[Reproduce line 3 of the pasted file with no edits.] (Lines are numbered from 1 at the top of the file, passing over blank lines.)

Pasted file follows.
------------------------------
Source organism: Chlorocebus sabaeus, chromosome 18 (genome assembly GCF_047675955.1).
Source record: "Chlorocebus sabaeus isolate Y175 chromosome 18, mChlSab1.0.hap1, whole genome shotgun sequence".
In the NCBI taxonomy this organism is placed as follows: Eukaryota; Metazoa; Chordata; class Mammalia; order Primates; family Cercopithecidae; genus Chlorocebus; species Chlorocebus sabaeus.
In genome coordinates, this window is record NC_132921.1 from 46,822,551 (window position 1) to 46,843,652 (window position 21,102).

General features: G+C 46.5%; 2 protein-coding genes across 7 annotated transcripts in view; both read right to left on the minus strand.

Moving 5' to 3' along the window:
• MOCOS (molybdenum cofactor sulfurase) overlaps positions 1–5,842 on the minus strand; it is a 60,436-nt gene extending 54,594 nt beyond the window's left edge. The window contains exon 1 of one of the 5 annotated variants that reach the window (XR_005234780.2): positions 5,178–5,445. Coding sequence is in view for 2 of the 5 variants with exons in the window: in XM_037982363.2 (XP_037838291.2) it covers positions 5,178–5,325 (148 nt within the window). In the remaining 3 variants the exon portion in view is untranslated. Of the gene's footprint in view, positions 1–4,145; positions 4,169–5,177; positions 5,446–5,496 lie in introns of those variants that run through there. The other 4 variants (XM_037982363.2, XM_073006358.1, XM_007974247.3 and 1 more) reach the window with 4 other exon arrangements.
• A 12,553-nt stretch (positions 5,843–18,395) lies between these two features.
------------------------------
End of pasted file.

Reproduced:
In the NCBI taxonomy this organism is placed as follows: Eukaryota; Metazoa; Chordata; class Mammalia; order Primates; family Cercopithecidae; genus Chlorocebus; species Chlorocebus sabaeus.